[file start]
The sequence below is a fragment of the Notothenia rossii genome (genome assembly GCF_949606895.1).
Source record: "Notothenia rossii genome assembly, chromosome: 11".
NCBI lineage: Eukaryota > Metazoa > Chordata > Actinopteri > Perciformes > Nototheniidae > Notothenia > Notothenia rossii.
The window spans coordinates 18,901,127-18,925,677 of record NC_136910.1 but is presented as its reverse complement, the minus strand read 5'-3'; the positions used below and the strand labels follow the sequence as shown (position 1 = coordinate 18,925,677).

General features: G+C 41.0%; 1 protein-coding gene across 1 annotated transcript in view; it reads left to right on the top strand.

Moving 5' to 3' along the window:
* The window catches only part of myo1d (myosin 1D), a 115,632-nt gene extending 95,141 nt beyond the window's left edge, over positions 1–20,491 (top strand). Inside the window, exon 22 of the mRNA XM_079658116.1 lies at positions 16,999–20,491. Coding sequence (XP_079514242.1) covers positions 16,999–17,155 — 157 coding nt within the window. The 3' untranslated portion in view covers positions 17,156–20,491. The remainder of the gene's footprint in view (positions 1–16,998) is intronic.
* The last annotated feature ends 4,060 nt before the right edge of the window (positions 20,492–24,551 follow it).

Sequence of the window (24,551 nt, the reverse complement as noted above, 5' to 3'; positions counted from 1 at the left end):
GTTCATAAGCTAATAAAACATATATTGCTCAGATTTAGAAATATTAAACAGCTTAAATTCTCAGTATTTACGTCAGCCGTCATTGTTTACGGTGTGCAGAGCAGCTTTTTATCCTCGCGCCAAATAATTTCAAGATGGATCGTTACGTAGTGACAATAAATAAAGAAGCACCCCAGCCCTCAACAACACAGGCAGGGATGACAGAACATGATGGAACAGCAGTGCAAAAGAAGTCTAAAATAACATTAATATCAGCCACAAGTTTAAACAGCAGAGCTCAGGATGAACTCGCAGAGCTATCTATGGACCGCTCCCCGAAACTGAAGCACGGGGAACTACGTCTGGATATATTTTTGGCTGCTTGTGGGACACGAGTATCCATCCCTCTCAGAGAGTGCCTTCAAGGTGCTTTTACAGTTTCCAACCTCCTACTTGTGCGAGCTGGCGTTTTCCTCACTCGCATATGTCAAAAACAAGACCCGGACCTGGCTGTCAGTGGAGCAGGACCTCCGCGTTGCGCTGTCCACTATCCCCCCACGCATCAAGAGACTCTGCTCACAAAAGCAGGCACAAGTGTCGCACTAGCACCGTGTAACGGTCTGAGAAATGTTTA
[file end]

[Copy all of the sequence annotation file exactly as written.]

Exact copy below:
The sequence below is a fragment of the Notothenia rossii genome (genome assembly GCF_949606895.1).
Source record: "Notothenia rossii genome assembly, chromosome: 11".
NCBI lineage: Eukaryota > Metazoa > Chordata > Actinopteri > Perciformes > Nototheniidae > Notothenia > Notothenia rossii.
The window spans coordinates 18,901,127-18,925,677 of record NC_136910.1 but is presented as its reverse complement, the minus strand read 5'-3'; the positions used below and the strand labels follow the sequence as shown (position 1 = coordinate 18,925,677).

General features: G+C 41.0%; 1 protein-coding gene across 1 annotated transcript in view; it reads left to right on the top strand.

Moving 5' to 3' along the window:
* The window catches only part of myo1d (myosin 1D), a 115,632-nt gene extending 95,141 nt beyond the window's left edge, over positions 1–20,491 (top strand). Inside the window, exon 22 of the mRNA XM_079658116.1 lies at positions 16,999–20,491. Coding sequence (XP_079514242.1) covers positions 16,999–17,155 — 157 coding nt within the window. The 3' untranslated portion in view covers positions 17,156–20,491. The remainder of the gene's footprint in view (positions 1–16,998) is intronic.
* The last annotated feature ends 4,060 nt before the right edge of the window (positions 20,492–24,551 follow it).

Sequence of the window (24,551 nt, the reverse complement as noted above, 5' to 3'; positions counted from 1 at the left end):
GTTCATAAGCTAATAAAACATATATTGCTCAGATTTAGAAATATTAAACAGCTTAAATTCTCAGTATTTACGTCAGCCGTCATTGTTTACGGTGTGCAGAGCAGCTTTTTATCCTCGCGCCAAATAATTTCAAGATGGATCGTTACGTAGTGACAATAAATAAAGAAGCACCCCAGCCCTCAACAACACAGGCAGGGATGACAGAACATGATGGAACAGCAGTGCAAAAGAAGTCTAAAATAACATTAATATCAGCCACAAGTTTAAACAGCAGAGCTCAGGATGAACTCGCAGAGCTATCTATGGACCGCTCCCCGAAACTGAAGCACGGGGAACTACGTCTGGATATATTTTTGGCTGCTTGTGGGACACGAGTATCCATCCCTCTCAGAGAGTGCCTTCAAGGTGCTTTTACAGTTTCCAACCTCCTACTTGTGCGAGCTGGCGTTTTCCTCACTCGCATATGTCAAAAACAAGACCCGGACCTGGCTGTCAGTGGAGCAGGACCTCCGCGTTGCGCTGTCCACTATCCCCCCACGCATCAAGAGACTCTGCTCACAAAAGCAGGCACAAGTGTCGCACTAGCACCGTGTAACGGTCTGAGAAATGTTTA